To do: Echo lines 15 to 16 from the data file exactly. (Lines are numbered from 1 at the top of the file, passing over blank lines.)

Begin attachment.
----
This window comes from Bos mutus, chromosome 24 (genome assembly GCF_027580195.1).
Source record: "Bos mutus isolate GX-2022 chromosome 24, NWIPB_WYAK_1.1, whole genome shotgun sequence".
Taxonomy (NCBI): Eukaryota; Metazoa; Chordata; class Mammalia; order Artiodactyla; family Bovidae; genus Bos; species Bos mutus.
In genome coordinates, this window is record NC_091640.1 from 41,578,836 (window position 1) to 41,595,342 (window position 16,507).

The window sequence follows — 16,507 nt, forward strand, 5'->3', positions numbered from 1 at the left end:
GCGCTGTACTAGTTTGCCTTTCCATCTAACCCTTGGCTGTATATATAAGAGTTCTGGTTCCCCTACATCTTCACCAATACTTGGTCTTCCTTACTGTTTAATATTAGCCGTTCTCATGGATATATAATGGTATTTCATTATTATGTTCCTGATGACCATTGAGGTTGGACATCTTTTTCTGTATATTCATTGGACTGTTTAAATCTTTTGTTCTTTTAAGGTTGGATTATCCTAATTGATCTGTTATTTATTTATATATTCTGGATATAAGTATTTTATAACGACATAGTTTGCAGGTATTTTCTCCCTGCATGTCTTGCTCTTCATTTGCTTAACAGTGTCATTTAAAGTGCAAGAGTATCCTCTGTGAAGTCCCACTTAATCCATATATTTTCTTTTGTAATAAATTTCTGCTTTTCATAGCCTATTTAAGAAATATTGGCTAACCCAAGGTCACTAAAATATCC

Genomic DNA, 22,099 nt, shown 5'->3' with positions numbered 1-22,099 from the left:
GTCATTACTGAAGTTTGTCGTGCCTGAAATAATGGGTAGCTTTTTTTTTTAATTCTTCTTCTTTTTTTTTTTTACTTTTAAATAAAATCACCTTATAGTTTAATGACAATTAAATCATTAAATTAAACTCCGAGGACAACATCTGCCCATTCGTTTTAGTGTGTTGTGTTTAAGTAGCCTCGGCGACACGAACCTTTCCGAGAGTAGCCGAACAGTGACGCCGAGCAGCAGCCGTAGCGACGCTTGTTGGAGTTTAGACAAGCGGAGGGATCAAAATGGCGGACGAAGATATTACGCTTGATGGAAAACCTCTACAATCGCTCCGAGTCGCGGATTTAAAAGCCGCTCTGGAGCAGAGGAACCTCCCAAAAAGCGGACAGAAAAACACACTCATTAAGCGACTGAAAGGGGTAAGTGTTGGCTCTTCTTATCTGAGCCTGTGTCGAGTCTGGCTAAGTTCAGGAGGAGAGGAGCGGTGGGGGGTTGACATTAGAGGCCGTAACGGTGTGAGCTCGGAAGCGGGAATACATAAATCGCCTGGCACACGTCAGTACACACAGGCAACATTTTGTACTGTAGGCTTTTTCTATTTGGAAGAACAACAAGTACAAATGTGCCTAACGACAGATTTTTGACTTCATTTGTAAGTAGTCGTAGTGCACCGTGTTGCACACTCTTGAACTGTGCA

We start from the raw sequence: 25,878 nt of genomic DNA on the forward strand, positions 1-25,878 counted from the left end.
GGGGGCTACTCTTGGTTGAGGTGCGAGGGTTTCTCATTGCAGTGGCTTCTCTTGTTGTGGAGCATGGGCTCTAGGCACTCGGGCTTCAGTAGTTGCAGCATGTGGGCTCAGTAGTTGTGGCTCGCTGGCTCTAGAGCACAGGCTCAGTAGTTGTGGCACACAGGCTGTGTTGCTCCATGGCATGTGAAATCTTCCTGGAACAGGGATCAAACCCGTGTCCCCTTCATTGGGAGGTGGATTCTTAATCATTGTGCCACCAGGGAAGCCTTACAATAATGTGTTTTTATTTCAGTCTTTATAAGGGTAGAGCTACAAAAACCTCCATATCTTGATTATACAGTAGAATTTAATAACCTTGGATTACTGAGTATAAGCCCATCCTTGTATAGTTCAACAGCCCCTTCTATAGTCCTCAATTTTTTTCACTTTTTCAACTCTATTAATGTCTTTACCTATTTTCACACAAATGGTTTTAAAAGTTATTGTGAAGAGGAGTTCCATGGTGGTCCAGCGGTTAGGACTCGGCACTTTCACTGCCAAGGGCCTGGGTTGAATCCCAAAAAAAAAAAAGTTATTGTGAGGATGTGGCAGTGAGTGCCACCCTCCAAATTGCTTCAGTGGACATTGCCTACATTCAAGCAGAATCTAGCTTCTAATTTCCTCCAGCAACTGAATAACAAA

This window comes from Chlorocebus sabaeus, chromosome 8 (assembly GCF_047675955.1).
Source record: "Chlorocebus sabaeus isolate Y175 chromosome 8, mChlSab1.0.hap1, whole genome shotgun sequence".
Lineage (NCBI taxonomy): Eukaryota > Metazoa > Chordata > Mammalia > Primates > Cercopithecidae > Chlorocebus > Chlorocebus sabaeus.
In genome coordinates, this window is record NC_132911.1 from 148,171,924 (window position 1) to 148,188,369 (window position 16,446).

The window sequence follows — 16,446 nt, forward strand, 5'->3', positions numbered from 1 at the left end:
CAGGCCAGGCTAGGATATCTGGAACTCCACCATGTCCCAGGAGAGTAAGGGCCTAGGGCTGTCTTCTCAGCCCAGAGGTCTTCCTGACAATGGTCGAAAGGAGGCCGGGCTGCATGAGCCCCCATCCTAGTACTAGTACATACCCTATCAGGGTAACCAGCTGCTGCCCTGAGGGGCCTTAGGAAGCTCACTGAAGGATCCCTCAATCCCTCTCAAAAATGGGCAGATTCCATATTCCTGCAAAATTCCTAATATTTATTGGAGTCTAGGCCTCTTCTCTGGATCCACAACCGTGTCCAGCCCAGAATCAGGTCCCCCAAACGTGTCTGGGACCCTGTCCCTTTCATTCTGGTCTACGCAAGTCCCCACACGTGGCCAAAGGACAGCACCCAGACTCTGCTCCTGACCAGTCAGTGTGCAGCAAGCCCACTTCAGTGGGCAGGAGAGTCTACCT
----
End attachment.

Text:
The window sequence follows — 16,446 nt, forward strand, 5'->3', positions numbered from 1 at the left end:
CAGGCCAGGCTAGGATATCTGGAACTCCACCATGTCCCAGGAGAGTAAGGGCCTAGGGCTGTCTTCTCAGCCCAGAGGTCTTCCTGACAATGGTCGAAAGGAGGCCGGGCTGCATGAGCCCCCATCCTAGTACTAGTACATACCCTATCAGGGTAACCAGCTGCTGCCCTGAGGGGCCTTAGGAAGCTCACTGAAGGATCCCTCAATCCCTCTCAAAAATGGGCAGATTCCATATTCCTGCAAAATTCCTAATATTTATTGGAGTCTAGGCCTCTTCTCTGGATCCACAACCGTGTCCAGCCCAGAATCAGGTCCCCCAAACGTGTCTGGGACCCTGTCCCTTTCATTCTGGTCTACGCAAGTCCCCACACGTGGCCAAAGGACAGCACCCAGACTCTGCTCCTGACCAGTCAGTGTGCAGCAAGCCCACTTCAGTGGGCAGGAGAGTCTACCT